Donald Trump is pressing Democratic leaders to support his demand for billions of dollars to build a wall along the Mexico border, threatening to have the military build it “if Democrats do not give us the votes to secure our Country”.
The president tweeted the threat hours before Senate Democratic leader Chuck Schumer and House Democratic leader Nancy Pelosi were scheduled to meet him at the White House in an effort to avert a possible partial government shutdown on December 21, when funding for some agencies is scheduled to expire.
In a series of tweets, Mr Trump said immigration and border patrol agents and thousands of active-duty service members he sent to the border had done a “fantastic” job, but “a great wall” would be “far easier”.
He said he looked forward to meeting with Mr Schumer and Ms Pelosi, but claimed they do not want border security for “strictly political reasons”.
“If the Democrats do not give us the votes to secure our Country, the Military will build the remaining sections of the Wall. They know how important it is!” Mr Trump tweeted.
The two Democrats said on Monday that Republicans have the power to keep the government open since they control Congress and the White House.
“Our country cannot afford a Trump shutdown,” they said in a statement, adding that the president “knows full well that his wall proposal does not have the votes to pass the House and Senate and should not be an obstacle to a bipartisan agreement”.
Republican congressional leaders have repeatedly said it is up to Mr Trump to cut a deal with Democrats, an acknowledgment of their inability to produce spending bills with Republican votes alone.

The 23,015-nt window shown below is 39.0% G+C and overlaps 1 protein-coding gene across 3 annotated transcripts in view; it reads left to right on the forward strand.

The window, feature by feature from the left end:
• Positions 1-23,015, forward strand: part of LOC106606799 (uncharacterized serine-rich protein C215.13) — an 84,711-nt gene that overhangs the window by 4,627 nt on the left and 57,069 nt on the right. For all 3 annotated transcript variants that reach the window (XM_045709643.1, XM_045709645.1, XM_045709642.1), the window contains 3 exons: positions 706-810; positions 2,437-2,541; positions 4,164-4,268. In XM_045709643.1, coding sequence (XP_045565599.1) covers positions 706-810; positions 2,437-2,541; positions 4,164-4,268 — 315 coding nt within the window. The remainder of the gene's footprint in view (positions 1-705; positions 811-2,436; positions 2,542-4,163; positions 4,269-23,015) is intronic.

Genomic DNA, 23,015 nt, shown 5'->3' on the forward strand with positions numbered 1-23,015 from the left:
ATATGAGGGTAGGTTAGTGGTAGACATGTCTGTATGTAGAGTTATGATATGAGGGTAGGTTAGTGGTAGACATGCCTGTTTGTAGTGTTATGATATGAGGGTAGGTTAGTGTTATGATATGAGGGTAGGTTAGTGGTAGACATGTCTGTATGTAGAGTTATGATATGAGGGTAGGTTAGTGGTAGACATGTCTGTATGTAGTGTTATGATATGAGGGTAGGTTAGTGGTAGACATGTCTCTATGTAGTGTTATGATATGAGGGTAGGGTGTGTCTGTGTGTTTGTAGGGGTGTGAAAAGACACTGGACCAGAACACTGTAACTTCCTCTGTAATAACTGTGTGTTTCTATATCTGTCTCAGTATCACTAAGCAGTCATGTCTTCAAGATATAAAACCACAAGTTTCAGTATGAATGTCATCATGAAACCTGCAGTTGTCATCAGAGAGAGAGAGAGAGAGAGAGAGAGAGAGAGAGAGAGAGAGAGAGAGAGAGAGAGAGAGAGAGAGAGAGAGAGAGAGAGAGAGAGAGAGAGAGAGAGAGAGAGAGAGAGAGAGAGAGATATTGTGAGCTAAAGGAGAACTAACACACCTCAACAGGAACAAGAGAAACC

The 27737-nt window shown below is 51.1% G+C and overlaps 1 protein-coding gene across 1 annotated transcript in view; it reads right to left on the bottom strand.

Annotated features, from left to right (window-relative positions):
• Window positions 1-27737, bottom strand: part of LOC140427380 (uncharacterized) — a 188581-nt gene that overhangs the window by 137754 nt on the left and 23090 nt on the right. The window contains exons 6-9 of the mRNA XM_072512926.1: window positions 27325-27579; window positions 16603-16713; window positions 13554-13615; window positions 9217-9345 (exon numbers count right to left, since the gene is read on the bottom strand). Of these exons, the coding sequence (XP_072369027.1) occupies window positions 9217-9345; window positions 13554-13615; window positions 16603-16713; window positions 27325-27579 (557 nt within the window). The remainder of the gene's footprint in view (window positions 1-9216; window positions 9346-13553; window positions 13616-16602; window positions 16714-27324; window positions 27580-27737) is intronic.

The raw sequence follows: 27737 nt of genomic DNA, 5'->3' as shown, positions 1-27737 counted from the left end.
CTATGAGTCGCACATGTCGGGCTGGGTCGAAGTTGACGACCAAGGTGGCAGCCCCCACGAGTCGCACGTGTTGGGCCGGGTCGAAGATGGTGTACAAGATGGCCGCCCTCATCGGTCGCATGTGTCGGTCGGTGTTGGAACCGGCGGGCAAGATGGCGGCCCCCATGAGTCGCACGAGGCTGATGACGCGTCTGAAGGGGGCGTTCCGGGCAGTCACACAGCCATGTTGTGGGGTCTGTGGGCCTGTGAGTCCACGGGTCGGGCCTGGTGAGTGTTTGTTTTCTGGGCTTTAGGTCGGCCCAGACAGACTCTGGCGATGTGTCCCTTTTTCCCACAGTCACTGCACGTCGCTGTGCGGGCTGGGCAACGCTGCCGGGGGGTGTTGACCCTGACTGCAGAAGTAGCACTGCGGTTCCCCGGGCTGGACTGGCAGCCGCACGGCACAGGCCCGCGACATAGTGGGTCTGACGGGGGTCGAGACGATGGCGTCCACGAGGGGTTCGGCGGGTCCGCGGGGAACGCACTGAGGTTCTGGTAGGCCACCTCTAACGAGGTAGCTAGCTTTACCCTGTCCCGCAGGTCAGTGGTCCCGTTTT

That gives Democrats some momentum heading into the closed-door talks, which also could veer into Mr Trump’s request for emergency funding for deadly wildfires in California and a Republican-sponsored bill to extend expiring tax breaks and delay some health care taxes.
Before legislators adjourn for the year they also may consider a bipartisan criminal justice reform bill, a law to protect special counsel Robert Mueller, and a plan to overhaul the system for handling sexual harassment complaints on Capitol Hill.
By far the biggest unresolved issue is the border wall. Mr Trump wants the next funding package to include at least 5 billion dollars (£4 billion) for it, an idea Democrats have flatly rejected.
Ms Pelosi and Mr Schumer have urged him to support a bill that includes half a dozen government funding bills largely agreed upon by legislators, along with a separate measure that funds the Department of Homeland Security at current levels until September 30.
The homeland bill includes about 1.3 billion dollars (£1 billion) for fencing and other security measures at the border.
If Mr Trump rejects that, Democrats are likely to urge a continuing resolution that funds all the remaining appropriations bills at current levels until September 30, an aide said.
Ms Pelosi said she and many other Democrats consider the wall “immoral, ineffective and expensive” and noted that Mr Trump promised during the 2016 campaign that Mexico would pay for the wall, an idea Mexico has repeatedly rejected.
Protecting borders “is a responsibility we honour, but we do so by honouring our values as well,” she said last week.
Mr Schumer said Democrats want to work with Mr Trump to avert a shutdown, but said money for border security should not include the concrete wall Mr Trump has envisioned. Instead, the money should be used for fencing and technology that experts say is appropriate, he said.
“We do not want to let a Trump temper tantrum govern our policies or cause the shutdown of a government, which everyone on both sides of the aisle knows is the wrong idea,” he said.